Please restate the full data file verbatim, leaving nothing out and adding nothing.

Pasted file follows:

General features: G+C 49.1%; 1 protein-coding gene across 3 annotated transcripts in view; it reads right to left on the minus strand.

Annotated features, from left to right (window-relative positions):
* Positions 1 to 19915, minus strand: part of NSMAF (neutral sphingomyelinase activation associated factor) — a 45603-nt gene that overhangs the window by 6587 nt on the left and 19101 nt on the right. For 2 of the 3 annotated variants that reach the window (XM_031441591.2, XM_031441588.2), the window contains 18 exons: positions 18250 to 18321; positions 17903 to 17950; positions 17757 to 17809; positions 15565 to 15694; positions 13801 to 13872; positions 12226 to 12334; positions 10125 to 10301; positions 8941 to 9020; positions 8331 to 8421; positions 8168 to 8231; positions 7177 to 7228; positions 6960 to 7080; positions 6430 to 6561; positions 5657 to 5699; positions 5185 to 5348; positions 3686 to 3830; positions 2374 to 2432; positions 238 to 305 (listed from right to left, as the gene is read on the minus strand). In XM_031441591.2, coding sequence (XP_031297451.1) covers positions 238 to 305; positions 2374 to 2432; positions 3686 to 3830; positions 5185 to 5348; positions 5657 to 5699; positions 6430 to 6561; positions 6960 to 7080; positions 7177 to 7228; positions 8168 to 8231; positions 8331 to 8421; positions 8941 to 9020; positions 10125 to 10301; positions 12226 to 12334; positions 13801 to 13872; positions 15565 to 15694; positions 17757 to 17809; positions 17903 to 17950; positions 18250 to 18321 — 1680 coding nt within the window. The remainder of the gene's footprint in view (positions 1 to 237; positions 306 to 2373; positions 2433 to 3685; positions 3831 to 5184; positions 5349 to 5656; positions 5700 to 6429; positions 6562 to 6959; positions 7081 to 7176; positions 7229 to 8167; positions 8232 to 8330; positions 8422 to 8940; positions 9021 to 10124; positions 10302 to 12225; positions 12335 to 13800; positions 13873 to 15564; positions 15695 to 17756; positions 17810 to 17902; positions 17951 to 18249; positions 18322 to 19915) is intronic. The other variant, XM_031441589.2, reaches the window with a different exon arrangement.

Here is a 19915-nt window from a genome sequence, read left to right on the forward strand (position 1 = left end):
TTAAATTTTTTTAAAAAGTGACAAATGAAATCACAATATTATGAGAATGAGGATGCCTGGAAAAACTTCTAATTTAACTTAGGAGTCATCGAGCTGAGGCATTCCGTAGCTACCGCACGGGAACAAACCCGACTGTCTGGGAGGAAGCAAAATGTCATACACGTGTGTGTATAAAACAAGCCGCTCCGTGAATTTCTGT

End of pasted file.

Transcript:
General features: G+C 49.1%; 1 protein-coding gene across 3 annotated transcripts in view; it reads right to left on the minus strand.

Annotated features, from left to right (window-relative positions):
* Positions 1 to 19915, minus strand: part of NSMAF (neutral sphingomyelinase activation associated factor) — a 45603-nt gene that overhangs the window by 6587 nt on the left and 19101 nt on the right. For 2 of the 3 annotated variants that reach the window (XM_031441591.2, XM_031441588.2), the window contains 18 exons: positions 18250 to 18321; positions 17903 to 17950; positions 17757 to 17809; positions 15565 to 15694; positions 13801 to 13872; positions 12226 to 12334; positions 10125 to 10301; positions 8941 to 9020; positions 8331 to 8421; positions 8168 to 8231; positions 7177 to 7228; positions 6960 to 7080; positions 6430 to 6561; positions 5657 to 5699; positions 5185 to 5348; positions 3686 to 3830; positions 2374 to 2432; positions 238 to 305 (listed from right to left, as the gene is read on the minus strand). In XM_031441591.2, coding sequence (XP_031297451.1) covers positions 238 to 305; positions 2374 to 2432; positions 3686 to 3830; positions 5185 to 5348; positions 5657 to 5699; positions 6430 to 6561; positions 6960 to 7080; positions 7177 to 7228; positions 8168 to 8231; positions 8331 to 8421; positions 8941 to 9020; positions 10125 to 10301; positions 12226 to 12334; positions 13801 to 13872; positions 15565 to 15694; positions 17757 to 17809; positions 17903 to 17950; positions 18250 to 18321 — 1680 coding nt within the window. The remainder of the gene's footprint in view (positions 1 to 237; positions 306 to 2373; positions 2433 to 3685; positions 3831 to 5184; positions 5349 to 5656; positions 5700 to 6429; positions 6562 to 6959; positions 7081 to 7176; positions 7229 to 8167; positions 8232 to 8330; positions 8422 to 8940; positions 9021 to 10124; positions 10302 to 12225; positions 12335 to 13800; positions 13873 to 15564; positions 15695 to 17756; positions 17810 to 17902; positions 17951 to 18249; positions 18322 to 19915) is intronic. The other variant, XM_031441589.2, reaches the window with a different exon arrangement.

Here is a 19915-nt window from a genome sequence, read left to right on the forward strand (position 1 = left end):
TTAAATTTTTTTAAAAAGTGACAAATGAAATCACAATATTATGAGAATGAGGATGCCTGGAAAAACTTCTAATTTAACTTAGGAGTCATCGAGCTGAGGCATTCCGTAGCTACCGCACGGGAACAAACCCGACTGTCTGGGAGGAAGCAAAATGTCATACACGTGTGTGTATAAAACAAGCCGCTCCGTGAATTTCTGT